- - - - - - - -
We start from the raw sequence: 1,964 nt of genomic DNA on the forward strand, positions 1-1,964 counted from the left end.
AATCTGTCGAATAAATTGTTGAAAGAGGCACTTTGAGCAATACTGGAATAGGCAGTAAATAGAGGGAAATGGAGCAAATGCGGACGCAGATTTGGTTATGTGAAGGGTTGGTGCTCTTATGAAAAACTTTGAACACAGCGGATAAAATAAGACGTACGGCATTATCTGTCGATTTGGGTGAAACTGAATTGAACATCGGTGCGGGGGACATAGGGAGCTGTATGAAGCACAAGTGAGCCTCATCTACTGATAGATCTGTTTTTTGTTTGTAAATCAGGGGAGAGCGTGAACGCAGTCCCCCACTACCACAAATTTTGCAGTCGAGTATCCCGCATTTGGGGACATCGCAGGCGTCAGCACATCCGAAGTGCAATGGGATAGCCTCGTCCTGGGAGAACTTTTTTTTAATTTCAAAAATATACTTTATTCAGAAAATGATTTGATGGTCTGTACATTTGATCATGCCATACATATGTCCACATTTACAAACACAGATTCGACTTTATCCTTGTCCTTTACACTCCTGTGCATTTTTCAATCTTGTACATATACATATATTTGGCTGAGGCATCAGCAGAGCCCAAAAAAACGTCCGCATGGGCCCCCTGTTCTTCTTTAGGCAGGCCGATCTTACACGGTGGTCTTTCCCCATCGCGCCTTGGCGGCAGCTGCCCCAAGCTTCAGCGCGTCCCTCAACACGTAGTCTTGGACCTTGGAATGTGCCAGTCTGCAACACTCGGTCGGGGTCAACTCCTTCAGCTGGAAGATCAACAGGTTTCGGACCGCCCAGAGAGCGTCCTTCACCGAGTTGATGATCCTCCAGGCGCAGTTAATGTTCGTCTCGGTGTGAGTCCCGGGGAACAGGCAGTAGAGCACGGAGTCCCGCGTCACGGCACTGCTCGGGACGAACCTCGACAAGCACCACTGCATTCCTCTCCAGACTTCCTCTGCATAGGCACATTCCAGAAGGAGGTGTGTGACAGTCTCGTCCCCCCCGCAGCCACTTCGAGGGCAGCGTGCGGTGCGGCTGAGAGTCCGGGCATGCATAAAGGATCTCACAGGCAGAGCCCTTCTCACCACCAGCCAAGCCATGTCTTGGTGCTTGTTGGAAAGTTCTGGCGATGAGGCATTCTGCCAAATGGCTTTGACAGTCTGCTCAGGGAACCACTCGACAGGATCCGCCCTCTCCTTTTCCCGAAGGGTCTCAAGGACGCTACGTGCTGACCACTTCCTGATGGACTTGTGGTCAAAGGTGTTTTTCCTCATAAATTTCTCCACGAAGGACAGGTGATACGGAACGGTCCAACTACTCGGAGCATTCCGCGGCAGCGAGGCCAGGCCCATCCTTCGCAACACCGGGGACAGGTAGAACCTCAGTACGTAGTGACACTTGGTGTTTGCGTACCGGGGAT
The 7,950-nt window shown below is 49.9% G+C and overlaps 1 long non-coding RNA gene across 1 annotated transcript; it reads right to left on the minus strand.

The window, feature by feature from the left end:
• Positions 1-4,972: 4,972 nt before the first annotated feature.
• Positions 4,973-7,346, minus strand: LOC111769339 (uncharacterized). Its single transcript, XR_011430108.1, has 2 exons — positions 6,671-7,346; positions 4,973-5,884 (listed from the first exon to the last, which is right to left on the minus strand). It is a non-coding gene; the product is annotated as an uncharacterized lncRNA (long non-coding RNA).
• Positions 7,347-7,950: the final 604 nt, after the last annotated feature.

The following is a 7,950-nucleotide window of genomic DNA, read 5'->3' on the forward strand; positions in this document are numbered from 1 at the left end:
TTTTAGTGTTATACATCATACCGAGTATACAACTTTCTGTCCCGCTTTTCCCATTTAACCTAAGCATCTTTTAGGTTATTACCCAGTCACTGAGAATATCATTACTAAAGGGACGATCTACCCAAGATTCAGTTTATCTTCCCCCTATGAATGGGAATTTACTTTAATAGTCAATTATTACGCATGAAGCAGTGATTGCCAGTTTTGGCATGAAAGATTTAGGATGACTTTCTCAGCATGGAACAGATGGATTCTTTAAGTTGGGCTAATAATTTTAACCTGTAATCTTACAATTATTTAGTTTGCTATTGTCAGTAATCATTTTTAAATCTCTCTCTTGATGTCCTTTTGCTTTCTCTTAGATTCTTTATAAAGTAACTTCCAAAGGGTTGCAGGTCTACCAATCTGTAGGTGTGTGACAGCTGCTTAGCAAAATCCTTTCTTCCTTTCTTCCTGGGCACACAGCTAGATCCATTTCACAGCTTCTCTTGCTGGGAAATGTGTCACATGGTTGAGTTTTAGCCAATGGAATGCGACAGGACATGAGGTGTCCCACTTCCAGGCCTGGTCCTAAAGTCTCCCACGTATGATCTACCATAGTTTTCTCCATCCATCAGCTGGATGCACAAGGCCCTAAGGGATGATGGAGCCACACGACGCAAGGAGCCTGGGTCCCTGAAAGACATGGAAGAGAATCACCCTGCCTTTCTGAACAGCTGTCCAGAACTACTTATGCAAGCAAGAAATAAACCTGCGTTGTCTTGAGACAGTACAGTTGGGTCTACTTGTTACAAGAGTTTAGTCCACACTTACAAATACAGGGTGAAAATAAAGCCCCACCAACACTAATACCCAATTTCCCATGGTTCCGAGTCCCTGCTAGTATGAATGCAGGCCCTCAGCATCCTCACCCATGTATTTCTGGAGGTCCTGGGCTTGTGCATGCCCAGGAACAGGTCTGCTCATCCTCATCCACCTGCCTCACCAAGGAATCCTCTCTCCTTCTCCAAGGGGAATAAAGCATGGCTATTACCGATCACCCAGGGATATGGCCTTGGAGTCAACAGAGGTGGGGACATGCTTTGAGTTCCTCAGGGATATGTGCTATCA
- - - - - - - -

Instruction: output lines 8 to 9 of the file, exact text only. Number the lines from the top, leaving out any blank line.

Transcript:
The following is a 7,950-nucleotide window of genomic DNA, read 5'->3' on the forward strand; positions in this document are numbered from 1 at the left end:
TTTTAGTGTTATACATCATACCGAGTATACAACTTTCTGTCCCGCTTTTCCCATTTAACCTAAGCATCTTTTAGGTTATTACCCAGTCACTGAGAATATCATTACTAAAGGGACGATCTACCCAAGATTCAGTTTATCTTCCCCCTATGAATGGGAATTTACTTTAATAGTCAATTATTACGCATGAAGCAGTGATTGCCAGTTTTGGCATGAAAGATTTAGGATGACTTTCTCAGCATGGAACAGATGGATTCTTTAAGTTGGGCTAATAATTTTAACCTGTAATCTTACAATTATTTAGTTTGCTATTGTCAGTAATCATTTTTAAATCTCTCTCTTGATGTCCTTTTGCTTTCTCTTAGATTCTTTATAAAGTAACTTCCAAAGGGTTGCAGGTCTACCAATCTGTAGGTGTGTGACAGCTGCTTAGCAAAATCCTTTCTTCCTTTCTTCCTGGGCACACAGCTAGATCCATTTCACAGCTTCTCTTGCTGGGAAATGTGTCACATGGTTGAGTTTTAGCCAATGGAATGCGACAGGACATGAGGTGTCCCACTTCCAGGCCTGGTCCTAAAGTCTCCCACGTATGATCTACCATAGTTTTCTCCATCCATCAGCTGGATGCACAAGGCCCTAAGGGATGATGGAGCCACACGACGCAAGGAGCCTGGGTCCCTGAAAGACATGGAAGAGAATCACCCTGCCTTTCTGAACAGCTGTCCAGAACTACTTATGCAAGCAAGAAATAAACCTGCGTTGTCTTGAGACAGTACAGTTGGGTCTACTTGTTACAAGAGTTTAGTCCACACTTACAAATACAGGGTGAAAATAAAGCCCCACCAACACTAATACCCAATTTCCCATGGTTCCGAGTCCCTGCTAGTATGAATGCAGGCCCTCAGCATCCTCACCCATGTATTTCTGGAGGTCCTGGGCTTGTGCATGCCCAGGAACAGGTCTGCTCATCCTCATCCACCTGCCTCACCAAGGAATCCTCTCTCCTTCTCCAAGGGGAATAAAGCATGGCTATTACCGATCACCCAGGGATATGGCCTTGGAGTCAACAGAGGTGGGGACATGCTTTGAGTTCCTCAGGGATATGTGCTATCA